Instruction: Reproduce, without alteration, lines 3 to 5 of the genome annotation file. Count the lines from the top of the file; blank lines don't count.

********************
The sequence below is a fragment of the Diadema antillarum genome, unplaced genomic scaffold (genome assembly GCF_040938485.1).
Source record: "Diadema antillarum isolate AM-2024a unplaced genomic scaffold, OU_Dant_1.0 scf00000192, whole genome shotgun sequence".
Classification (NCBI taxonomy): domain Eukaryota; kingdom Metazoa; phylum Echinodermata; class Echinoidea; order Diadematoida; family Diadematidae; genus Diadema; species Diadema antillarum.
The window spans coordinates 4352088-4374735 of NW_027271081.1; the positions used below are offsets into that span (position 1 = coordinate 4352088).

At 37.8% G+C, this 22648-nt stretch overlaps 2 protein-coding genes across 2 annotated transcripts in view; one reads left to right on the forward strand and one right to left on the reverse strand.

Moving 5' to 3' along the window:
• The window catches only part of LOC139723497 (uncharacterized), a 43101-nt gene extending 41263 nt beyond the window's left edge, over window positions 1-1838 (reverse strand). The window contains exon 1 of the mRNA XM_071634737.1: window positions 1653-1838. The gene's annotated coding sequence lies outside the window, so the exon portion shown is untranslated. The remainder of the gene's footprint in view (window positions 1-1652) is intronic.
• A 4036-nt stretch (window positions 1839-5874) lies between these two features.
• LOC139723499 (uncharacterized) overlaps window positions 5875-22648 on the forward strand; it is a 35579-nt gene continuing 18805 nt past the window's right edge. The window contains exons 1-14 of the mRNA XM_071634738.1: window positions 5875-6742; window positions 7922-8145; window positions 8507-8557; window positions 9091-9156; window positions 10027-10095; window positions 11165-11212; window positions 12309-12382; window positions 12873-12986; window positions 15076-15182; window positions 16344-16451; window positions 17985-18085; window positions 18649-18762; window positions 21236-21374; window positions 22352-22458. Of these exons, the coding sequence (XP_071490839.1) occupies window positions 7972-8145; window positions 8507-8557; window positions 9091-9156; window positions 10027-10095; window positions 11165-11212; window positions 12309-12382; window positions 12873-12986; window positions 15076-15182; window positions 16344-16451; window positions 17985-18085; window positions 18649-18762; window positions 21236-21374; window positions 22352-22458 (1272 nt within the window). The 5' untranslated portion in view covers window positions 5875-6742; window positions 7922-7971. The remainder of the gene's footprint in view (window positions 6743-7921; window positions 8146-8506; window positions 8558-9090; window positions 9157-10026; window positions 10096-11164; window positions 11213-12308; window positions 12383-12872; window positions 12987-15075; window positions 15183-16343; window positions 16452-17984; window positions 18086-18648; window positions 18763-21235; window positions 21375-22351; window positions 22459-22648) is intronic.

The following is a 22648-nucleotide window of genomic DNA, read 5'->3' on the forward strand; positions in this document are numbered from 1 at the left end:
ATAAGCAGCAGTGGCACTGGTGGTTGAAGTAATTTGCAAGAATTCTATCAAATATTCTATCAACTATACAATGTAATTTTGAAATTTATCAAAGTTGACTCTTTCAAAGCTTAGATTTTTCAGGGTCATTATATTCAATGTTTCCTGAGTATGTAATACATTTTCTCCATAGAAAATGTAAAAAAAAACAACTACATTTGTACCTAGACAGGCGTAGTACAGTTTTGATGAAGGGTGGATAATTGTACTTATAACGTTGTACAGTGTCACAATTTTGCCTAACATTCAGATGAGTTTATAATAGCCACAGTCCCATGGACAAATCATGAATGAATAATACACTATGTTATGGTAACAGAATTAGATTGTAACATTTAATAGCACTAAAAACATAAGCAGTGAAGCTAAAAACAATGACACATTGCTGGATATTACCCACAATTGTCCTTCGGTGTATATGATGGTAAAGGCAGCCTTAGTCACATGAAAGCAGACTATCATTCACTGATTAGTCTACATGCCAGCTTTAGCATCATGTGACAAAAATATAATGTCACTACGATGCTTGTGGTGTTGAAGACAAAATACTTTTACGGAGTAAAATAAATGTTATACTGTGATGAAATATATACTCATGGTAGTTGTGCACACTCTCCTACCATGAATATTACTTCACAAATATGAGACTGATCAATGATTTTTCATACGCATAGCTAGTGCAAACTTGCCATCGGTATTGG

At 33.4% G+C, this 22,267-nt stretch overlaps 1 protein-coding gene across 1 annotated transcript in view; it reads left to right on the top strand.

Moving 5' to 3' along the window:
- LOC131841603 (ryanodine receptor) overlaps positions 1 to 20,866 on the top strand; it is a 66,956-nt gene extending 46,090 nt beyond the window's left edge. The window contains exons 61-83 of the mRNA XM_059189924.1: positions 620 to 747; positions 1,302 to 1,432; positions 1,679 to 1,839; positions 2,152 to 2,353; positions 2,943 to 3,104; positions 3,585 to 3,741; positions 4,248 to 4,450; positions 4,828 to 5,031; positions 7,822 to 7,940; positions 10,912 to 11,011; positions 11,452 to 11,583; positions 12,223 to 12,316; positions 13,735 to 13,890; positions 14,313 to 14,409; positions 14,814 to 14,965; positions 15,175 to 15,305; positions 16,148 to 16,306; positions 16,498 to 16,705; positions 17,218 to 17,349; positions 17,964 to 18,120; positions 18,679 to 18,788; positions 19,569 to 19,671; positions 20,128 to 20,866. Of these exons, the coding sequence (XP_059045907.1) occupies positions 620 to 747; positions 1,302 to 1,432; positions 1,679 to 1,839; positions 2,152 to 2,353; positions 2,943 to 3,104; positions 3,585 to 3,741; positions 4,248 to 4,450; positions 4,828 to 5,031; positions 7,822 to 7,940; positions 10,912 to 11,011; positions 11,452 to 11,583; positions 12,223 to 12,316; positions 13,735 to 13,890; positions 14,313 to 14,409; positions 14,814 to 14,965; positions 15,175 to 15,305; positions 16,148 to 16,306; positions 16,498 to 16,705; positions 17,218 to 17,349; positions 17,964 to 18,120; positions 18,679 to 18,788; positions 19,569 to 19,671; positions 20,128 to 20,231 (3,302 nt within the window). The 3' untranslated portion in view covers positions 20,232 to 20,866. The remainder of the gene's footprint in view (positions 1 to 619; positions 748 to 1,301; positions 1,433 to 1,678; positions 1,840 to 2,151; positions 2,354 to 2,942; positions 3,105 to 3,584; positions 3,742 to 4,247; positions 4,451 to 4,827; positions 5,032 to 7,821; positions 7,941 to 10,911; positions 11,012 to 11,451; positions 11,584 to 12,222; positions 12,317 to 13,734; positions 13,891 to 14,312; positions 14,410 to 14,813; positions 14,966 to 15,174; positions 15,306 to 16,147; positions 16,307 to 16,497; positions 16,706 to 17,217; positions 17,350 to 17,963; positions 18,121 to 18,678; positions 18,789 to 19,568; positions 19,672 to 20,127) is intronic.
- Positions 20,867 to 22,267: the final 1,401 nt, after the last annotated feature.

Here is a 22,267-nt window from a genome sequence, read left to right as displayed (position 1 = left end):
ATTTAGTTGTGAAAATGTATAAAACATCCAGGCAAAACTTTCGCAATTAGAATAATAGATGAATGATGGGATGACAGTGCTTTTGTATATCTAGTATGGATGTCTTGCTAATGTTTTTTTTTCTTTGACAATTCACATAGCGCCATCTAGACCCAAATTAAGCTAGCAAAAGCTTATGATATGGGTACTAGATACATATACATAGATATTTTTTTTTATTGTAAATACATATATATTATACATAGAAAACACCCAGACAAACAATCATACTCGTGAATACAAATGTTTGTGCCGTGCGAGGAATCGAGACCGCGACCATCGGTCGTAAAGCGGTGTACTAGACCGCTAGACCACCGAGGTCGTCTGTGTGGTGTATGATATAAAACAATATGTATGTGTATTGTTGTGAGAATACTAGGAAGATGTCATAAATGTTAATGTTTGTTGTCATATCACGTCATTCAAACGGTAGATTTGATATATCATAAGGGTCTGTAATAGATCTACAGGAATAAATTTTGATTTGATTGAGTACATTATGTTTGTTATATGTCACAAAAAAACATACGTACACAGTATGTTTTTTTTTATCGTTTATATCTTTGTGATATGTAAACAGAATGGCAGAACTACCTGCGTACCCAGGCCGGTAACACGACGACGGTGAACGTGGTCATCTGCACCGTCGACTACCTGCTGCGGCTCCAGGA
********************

Classification (NCBI taxonomy): domain Eukaryota; kingdom Metazoa; phylum Echinodermata; class Echinoidea; order Diadematoida; family Diadematidae; genus Diadema; species Diadema antillarum.
The window spans coordinates 4352088-4374735 of NW_027271081.1; the positions used below are offsets into that span (position 1 = coordinate 4352088).

At 37.8% G+C, this 22648-nt stretch overlaps 2 protein-coding genes across 2 annotated transcripts in view; one reads left to right on the forward strand and one right to left on the reverse strand.